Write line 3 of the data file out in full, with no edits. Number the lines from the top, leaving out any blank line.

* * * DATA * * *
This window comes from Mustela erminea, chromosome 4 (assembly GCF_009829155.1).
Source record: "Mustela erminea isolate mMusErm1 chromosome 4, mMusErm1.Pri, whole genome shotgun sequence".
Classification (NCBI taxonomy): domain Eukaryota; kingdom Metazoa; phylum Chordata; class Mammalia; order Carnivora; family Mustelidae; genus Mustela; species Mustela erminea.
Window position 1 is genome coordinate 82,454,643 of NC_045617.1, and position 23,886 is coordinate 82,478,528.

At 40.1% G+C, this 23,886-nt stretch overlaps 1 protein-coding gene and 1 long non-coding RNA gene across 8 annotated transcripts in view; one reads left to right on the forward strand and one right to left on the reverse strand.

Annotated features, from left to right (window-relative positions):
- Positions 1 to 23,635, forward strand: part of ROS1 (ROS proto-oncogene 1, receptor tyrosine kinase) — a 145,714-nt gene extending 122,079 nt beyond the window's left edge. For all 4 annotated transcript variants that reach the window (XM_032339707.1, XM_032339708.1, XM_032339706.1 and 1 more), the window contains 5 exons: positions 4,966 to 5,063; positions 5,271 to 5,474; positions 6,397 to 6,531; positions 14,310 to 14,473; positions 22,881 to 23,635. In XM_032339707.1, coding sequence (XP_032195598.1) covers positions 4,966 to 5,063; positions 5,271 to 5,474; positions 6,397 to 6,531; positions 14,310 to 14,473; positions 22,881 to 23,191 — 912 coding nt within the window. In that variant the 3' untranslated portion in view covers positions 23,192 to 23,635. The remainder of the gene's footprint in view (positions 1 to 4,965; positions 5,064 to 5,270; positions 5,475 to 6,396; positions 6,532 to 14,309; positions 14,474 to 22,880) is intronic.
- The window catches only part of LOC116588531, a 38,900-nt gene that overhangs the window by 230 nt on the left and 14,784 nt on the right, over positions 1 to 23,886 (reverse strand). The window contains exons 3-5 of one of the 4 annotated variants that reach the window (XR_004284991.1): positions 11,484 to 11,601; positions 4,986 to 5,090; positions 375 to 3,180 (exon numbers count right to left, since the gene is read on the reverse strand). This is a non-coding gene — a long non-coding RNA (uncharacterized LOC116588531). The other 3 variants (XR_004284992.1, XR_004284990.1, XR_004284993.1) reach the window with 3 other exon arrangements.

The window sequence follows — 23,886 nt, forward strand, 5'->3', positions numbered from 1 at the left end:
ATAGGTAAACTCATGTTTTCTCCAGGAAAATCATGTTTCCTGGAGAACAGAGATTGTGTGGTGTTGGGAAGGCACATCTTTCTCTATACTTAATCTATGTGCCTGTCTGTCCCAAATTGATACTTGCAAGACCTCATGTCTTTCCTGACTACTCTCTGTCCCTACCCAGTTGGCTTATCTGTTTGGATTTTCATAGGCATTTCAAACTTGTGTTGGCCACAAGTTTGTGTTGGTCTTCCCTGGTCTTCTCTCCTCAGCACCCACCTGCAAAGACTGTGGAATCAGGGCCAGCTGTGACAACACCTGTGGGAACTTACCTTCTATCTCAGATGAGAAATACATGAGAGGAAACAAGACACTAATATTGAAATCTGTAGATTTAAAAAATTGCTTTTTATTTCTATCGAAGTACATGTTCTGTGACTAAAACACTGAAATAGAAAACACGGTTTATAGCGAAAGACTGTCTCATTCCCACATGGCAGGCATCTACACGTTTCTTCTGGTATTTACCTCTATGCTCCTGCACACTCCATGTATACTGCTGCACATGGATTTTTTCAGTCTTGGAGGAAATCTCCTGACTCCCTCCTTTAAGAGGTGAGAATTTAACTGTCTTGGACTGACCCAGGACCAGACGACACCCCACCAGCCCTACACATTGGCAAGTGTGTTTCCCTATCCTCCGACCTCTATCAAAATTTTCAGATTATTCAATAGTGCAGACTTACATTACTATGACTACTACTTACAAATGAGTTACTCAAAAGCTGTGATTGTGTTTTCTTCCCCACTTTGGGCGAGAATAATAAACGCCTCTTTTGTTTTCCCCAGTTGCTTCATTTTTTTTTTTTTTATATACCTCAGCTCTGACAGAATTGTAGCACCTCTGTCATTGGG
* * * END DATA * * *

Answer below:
Classification (NCBI taxonomy): domain Eukaryota; kingdom Metazoa; phylum Chordata; class Mammalia; order Carnivora; family Mustelidae; genus Mustela; species Mustela erminea.